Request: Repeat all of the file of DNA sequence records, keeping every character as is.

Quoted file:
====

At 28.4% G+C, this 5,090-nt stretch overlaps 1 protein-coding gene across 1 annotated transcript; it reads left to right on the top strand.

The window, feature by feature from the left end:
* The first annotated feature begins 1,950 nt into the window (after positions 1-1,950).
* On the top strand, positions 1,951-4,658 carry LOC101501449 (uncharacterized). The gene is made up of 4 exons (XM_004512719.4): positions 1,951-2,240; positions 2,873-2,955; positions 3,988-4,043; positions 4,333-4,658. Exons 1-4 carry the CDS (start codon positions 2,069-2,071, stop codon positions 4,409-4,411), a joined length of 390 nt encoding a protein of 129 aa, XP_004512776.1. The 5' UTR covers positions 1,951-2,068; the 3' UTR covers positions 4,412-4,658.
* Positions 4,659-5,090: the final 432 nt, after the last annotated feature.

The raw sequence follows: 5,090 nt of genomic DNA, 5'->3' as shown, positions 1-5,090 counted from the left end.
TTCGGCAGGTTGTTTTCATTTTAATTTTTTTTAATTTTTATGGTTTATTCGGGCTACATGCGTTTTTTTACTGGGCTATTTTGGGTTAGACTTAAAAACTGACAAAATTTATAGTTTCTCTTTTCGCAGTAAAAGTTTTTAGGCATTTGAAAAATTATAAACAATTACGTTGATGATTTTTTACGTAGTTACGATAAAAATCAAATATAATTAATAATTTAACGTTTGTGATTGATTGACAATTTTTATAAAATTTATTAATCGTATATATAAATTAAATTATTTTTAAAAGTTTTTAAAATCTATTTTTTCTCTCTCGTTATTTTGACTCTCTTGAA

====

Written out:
At 28.4% G+C, this 5,090-nt stretch overlaps 1 protein-coding gene across 1 annotated transcript; it reads left to right on the top strand.

The window, feature by feature from the left end:
* The first annotated feature begins 1,950 nt into the window (after positions 1-1,950).
* On the top strand, positions 1,951-4,658 carry LOC101501449 (uncharacterized). The gene is made up of 4 exons (XM_004512719.4): positions 1,951-2,240; positions 2,873-2,955; positions 3,988-4,043; positions 4,333-4,658. Exons 1-4 carry the CDS (start codon positions 2,069-2,071, stop codon positions 4,409-4,411), a joined length of 390 nt encoding a protein of 129 aa, XP_004512776.1. The 5' UTR covers positions 1,951-2,068; the 3' UTR covers positions 4,412-4,658.
* Positions 4,659-5,090: the final 432 nt, after the last annotated feature.

The raw sequence follows: 5,090 nt of genomic DNA, 5'->3' as shown, positions 1-5,090 counted from the left end.
TTCGGCAGGTTGTTTTCATTTTAATTTTTTTTAATTTTTATGGTTTATTCGGGCTACATGCGTTTTTTTACTGGGCTATTTTGGGTTAGACTTAAAAACTGACAAAATTTATAGTTTCTCTTTTCGCAGTAAAAGTTTTTAGGCATTTGAAAAATTATAAACAATTACGTTGATGATTTTTTACGTAGTTACGATAAAAATCAAATATAATTAATAATTTAACGTTTGTGATTGATTGACAATTTTTATAAAATTTATTAATCGTATATATAAATTAAATTATTTTTAAAAGTTTTTAAAATCTATTTTTTCTCTCTCGTTATTTTGACTCTCTTGAA